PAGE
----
Though the evaluation of every case is unique, three primary elements come into play in almost every single one. In Part I of this series, I discussed the first element: liability. To have a case, the wrongdoer's actions have to be considered unreasonable and unacceptable by society and law. If liability exists, then Part II of the evaluation becomes: does the value of the injuries and damages exceed the time, resources, costs, fees, liens, comparative fault and other factors that come into play in bringing a lawsuit? If the answer to that questions is yes, then question number three of the evaluation concerns the amount of compensation that can actually be collected for the injured party.
Consider the case I discussed in Part II where violent Johnny throws a rock at Jimmy, but this time he hits poor Jimmy in the face, breaks Jimmy's nose and causes a serious concussion. Jimmy requires reconstructive nose surgery and lifelong medical treatment to address his permanent head trauma. Johnny, meanwhile, is unemployed and has no insurance.
In that case, liability is clear and the damages substantial. But what happens if Jimmy sues Johnny for his injuries and gets a solid verdict against Johnny for $300,000? How's he going to collect the money from an unemployed, uninsured deadbeat who is probably in jail for committing assault? The unfortunate truth in this type of situation is that the expenses of litigation likely exceed what Jimmy is able to collect, rendering litigation an often illogical and financially impracticable route to take.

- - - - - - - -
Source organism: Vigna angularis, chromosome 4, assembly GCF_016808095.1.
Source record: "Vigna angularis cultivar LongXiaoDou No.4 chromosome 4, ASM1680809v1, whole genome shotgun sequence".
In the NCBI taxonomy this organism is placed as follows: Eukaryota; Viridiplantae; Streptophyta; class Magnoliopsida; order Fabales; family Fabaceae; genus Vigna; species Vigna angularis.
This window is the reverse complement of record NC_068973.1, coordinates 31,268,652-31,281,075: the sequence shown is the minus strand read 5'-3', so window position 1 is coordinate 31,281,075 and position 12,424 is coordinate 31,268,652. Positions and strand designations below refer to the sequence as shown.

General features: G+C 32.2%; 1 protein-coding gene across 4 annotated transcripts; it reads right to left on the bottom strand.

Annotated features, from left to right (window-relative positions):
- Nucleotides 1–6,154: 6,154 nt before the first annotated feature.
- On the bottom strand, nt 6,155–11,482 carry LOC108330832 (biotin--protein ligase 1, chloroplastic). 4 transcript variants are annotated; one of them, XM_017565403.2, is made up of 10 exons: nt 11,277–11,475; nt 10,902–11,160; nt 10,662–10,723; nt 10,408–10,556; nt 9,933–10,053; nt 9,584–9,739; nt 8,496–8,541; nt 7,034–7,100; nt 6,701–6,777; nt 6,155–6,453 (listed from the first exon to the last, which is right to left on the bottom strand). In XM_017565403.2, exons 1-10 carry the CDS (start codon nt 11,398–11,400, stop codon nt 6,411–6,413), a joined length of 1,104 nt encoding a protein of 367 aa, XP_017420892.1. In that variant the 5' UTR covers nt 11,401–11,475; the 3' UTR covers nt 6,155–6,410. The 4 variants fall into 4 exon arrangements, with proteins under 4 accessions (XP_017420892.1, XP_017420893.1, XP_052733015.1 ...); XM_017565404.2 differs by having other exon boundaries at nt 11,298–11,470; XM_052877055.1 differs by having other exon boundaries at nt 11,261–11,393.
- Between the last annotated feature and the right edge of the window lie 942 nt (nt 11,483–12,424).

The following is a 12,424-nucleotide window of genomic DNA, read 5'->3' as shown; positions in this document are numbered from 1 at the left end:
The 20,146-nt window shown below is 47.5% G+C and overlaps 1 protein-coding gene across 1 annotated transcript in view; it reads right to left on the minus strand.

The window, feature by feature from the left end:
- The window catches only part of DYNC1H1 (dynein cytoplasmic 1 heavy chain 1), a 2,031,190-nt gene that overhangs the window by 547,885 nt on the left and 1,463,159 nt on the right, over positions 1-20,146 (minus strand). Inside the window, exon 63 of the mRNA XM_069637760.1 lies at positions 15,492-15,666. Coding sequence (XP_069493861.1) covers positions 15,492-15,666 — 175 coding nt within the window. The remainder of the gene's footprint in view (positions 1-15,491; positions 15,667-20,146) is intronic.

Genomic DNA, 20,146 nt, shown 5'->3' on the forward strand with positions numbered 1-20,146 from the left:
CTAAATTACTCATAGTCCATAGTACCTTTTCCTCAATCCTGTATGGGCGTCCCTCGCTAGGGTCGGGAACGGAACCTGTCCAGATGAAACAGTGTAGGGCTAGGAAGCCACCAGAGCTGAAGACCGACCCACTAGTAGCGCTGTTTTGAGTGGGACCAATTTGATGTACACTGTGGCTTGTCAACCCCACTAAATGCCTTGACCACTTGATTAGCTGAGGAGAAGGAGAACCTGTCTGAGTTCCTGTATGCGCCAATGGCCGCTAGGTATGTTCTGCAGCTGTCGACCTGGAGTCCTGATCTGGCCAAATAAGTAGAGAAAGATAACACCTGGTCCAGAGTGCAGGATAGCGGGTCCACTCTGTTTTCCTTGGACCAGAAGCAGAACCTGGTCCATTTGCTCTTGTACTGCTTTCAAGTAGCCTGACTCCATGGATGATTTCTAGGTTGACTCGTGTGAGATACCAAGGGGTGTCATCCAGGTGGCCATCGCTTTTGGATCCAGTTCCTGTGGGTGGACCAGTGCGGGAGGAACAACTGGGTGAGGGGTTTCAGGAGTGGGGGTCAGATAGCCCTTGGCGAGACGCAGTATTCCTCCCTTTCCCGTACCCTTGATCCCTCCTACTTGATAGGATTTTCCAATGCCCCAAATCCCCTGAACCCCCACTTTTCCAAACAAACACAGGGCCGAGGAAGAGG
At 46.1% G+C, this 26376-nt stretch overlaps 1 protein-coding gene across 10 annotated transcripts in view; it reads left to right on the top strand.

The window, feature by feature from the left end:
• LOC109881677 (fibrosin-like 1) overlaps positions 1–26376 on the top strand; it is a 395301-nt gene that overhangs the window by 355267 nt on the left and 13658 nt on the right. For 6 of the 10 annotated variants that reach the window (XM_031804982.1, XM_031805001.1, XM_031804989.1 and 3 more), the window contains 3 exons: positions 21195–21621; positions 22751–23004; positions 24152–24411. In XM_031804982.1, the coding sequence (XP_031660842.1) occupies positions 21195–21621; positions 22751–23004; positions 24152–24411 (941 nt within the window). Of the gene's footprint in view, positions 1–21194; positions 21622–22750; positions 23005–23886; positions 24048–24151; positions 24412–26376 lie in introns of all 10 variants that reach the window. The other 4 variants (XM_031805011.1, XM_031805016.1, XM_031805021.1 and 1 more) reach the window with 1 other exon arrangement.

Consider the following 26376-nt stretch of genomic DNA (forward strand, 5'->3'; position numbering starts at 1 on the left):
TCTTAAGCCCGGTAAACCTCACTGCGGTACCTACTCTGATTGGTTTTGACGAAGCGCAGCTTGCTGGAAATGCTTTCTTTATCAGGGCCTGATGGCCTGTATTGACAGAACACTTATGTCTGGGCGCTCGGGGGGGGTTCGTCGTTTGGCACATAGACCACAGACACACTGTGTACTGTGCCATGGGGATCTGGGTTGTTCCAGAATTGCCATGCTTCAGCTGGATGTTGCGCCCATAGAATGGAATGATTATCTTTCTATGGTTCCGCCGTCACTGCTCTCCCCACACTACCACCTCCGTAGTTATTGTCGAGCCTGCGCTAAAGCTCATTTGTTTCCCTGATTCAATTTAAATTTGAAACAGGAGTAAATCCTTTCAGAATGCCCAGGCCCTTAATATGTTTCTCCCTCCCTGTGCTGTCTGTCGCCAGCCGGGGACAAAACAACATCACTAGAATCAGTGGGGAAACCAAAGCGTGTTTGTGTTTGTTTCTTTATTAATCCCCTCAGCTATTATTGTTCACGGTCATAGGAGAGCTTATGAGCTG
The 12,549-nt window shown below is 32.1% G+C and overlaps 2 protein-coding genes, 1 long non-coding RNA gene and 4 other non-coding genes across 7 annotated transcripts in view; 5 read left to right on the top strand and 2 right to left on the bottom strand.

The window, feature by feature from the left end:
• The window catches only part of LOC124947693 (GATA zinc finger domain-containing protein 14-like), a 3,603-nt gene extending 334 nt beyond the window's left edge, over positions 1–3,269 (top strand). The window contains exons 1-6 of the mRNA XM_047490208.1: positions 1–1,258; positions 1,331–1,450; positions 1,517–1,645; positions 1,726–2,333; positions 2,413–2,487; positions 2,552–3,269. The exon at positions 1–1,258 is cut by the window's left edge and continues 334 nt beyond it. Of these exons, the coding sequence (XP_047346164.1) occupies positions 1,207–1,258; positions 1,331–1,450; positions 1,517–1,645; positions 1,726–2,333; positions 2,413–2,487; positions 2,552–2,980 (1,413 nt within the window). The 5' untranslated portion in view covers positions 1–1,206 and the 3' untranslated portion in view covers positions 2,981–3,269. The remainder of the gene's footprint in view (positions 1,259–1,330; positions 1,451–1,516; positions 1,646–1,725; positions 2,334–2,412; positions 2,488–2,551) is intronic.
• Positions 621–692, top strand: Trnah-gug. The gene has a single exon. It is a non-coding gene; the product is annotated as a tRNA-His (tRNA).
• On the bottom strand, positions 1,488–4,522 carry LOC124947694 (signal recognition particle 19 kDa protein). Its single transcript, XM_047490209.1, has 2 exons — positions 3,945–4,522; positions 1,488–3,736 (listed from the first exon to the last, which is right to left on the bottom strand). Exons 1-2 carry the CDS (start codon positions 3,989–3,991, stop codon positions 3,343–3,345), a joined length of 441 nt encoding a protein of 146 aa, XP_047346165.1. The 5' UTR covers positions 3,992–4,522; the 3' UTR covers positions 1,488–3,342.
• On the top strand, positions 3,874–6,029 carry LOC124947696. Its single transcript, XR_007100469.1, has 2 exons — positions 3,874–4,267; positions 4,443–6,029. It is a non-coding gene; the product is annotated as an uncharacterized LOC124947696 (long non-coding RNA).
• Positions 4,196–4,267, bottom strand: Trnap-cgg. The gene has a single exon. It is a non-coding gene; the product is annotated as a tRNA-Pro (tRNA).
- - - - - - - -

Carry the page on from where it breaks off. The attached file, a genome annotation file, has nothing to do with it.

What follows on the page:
Unfortunately, the majority of individuals who are sued for wrongdoing have more debt than collectible assets. In most cases, it is the existence of insurance and the amount of insurance available that drives whether a case will be worth pursuing.
Even in cases where insurance exists, the amount of insurance available might not be enough to cover the full extent of the victim's injuries. In Arizona, for example, the minimum amount of automobile liability insurance a person is required to carry is $15,000 (per person injured)/ $30,000 (per accident). It's been that way for over thirty years, and does not come close to covering a person who is seriously injured in a car collision. In those situations, we have to investigate whether other insurance might be available to cover the difference, such as under-insured/uninsured motorist policies, umbrella policies and/or commercial policies if the wrongdoer was on the job when causing the injury.
Additionally, all policies exclude certain types of occurrences/injuries/conduct from coverage. Most policies, for example, exclude the kind of intentional and criminal conduct Johnny committed in the example above. Our evaluations not only have to include liability and injury, but a thorough investigation into the money, policies and coverage available to compensate the injured party.